In addition, climate injustice has a female face in the region: lower-income population groups, where the proportion of women is higher, are more exposed to climate effects due to their limited access to opportunities, despite the fact that they are less responsible for emissions.

The extreme poverty rate in the region increased from 13.1 percent to 13.8 percent of the population – from 81 to 86 million people – between 2020 and 2021, according to data released by ECLAC in January. Women between 25 and 59 years of age are the most affected compared to their male counterparts. This situation is worse among indigenous and rural populations, who depend on nature for their livelihoods.

These aspects were highlighted at ECLAC’s 62nd Meeting of the Presiding Officers of the Regional Conference on Women, held Jan. 26-27, whose declaration warns that women and girls affected by the adverse impacts of climate change and disasters face specific barriers to access to water and sanitation, health and education services, and food security.

And it is women who are mainly responsible for feeding their families, fetching water and firewood, and taking care of the vegetable garden and animals.

“That is why we maintain that the post-pandemic recovery must be transformative in terms of sustainability and equality,” Güezmes emphasized from ECLAC headquarters in Santiago, Chile.

To this end, she said, this recovery “must untie the four structural knots of gender inequality that affect the region so much: socioeconomic inequality and poverty; the sexual division of labor and the unjust organization of caregiving; the concentration of power and patriarchal, discriminatory and violent cultural patterns; and the predominance of the culture of privilege.”

Luz Mery Panche, an indigenous leader of the Nasa people of Colombia. : Courtesy of Luz Mery Panche

Luz Mery Panche, an indigenous leader of the Nasa people of Colombia. : Courtesy of Luz Mery Panche

Reconciling with Mother Earth

Luz Mery Panche, an indigenous leader of the Nasa people, discussed the need to incorporate a gender perspective into the climate crisis. She talked to IPS from San Vicente del Caguán, in the department of Caquetá, in the Amazon region of Colombia, a country facing violent attacks on defenders of land and the environment.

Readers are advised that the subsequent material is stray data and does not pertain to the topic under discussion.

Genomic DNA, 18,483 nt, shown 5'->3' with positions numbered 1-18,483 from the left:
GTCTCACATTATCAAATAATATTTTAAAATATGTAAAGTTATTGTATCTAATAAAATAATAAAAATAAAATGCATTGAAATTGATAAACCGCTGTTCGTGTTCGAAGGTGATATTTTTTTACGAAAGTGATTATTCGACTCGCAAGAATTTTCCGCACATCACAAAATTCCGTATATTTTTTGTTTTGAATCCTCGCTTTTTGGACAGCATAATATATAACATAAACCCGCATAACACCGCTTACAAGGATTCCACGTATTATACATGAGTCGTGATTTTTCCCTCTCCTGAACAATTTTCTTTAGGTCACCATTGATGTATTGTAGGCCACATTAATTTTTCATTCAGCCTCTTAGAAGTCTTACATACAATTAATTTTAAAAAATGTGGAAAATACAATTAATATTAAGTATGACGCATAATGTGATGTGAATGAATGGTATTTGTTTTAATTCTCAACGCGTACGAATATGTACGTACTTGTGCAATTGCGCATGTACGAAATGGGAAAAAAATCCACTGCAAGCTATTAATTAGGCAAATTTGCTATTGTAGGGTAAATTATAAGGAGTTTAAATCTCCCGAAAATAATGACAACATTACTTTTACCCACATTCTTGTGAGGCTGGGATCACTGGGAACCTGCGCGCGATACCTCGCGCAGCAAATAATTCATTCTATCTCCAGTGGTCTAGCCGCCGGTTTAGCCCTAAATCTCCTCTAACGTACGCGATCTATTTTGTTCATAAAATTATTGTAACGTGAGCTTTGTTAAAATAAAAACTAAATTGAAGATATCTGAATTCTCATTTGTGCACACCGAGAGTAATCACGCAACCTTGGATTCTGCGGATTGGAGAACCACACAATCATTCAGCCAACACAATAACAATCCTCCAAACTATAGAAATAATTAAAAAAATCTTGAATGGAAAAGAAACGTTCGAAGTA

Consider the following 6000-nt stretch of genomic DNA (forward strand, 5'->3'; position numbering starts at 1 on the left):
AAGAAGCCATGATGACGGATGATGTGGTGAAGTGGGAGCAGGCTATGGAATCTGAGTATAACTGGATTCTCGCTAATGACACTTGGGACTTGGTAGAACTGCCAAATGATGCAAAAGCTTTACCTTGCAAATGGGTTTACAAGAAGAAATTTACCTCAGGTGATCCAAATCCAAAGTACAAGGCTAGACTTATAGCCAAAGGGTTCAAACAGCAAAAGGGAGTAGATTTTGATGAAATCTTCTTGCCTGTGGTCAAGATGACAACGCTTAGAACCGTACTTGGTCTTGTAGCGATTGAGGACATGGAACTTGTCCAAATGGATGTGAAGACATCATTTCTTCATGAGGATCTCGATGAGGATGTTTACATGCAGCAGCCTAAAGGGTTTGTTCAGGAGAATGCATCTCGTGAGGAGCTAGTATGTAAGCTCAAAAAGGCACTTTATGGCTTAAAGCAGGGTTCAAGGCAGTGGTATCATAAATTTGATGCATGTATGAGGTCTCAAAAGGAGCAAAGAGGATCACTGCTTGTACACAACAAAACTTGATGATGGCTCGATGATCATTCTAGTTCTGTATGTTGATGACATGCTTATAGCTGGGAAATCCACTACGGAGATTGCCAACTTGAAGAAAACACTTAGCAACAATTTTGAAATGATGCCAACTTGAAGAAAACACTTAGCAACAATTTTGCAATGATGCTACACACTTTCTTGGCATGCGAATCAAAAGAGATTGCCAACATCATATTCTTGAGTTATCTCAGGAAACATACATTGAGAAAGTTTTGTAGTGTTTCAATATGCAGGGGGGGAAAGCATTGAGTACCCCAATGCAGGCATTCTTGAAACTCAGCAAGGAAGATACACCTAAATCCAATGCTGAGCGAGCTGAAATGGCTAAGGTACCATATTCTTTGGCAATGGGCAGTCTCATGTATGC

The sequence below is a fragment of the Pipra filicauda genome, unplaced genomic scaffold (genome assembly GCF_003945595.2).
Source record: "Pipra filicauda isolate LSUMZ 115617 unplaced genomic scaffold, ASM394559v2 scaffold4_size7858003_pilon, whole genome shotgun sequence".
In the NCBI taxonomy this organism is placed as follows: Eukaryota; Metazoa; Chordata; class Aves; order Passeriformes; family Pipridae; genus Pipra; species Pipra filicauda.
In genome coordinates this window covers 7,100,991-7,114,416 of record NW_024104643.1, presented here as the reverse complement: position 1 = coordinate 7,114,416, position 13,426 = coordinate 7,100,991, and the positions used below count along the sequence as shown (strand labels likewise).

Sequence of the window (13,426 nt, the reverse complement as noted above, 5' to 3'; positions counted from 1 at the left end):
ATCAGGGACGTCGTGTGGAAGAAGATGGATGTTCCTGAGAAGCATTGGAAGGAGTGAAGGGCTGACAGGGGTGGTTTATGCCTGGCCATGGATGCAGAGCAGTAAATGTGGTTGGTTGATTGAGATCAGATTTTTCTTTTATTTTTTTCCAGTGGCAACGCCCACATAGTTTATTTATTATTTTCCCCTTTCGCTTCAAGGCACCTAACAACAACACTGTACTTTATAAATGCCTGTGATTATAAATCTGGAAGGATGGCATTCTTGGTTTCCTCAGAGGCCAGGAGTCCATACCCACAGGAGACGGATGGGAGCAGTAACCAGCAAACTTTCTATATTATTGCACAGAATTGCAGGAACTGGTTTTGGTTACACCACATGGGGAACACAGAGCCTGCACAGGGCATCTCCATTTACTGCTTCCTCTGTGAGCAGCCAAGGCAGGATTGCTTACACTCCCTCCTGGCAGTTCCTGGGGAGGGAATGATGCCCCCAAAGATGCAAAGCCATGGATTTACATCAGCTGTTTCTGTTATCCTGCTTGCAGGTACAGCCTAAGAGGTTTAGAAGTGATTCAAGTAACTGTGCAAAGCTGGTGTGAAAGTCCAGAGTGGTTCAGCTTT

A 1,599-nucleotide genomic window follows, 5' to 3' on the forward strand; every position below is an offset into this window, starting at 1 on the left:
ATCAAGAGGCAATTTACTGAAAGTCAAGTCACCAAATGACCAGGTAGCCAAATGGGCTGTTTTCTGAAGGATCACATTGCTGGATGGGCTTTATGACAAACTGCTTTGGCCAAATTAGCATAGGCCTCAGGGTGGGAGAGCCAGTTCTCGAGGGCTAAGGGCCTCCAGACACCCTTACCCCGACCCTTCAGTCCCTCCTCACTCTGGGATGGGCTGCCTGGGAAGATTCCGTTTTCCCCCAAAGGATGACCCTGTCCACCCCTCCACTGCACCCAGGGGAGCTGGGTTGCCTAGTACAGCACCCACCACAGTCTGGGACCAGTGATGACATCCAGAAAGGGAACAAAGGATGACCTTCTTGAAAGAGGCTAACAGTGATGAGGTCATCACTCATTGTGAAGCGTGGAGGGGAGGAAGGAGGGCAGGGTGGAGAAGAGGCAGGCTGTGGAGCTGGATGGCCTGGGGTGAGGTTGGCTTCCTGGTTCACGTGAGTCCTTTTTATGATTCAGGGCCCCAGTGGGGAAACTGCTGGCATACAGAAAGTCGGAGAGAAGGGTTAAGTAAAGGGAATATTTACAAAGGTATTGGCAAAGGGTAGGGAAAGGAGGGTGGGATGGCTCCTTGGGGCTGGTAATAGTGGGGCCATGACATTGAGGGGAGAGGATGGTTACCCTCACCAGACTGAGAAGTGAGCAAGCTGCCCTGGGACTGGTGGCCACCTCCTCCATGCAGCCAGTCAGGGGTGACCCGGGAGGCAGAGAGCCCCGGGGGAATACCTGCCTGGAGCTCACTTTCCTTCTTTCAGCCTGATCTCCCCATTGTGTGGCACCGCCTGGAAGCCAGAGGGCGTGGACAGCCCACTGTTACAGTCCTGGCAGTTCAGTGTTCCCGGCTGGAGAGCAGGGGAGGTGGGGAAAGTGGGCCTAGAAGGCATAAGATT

For her, more than sustainable, “it is about moving towards a sustainable future.”

“We need to change the conditions that have generated war and chaos in the country, which is due to the hijacking of political and economic power by an elite that has been in the decision-making spaces since the country emerged 200 years ago,” she said.

Panche is a member of the National Ethnic Peace Coordination committee (Cenpaz) and in that capacity is part of the special high-level body with ethnic peoples for the implementation of the peace agreement in her country. She is a human rights activist and a defender of the Amazon rainforest.

She argued that to achieve a sustainable future “we must reconcile with Mother Earth and move towards the happy, joyful way of life that we deserve as human beings.”

This, she said, starts by changing the economic model violently imposed on many areas without taking into account the use of the soil, its capacities and benefits; by changing concepts of economy and the educational model; and by organizing local economies and focusing on a future of respect, solidarity and fraternity.

Panche said that in order to move towards this model, women “must have informed participation regarding the effects of climate change.

“Although we prefer to call Mother Earth’s fever ‘global warming’. And it is up to us to remember to make decisions that put us back on the ancestral path of harmony and balance, what we call returning to the origin, to the womb, to improve coexistence and the sense of humanity,” she said.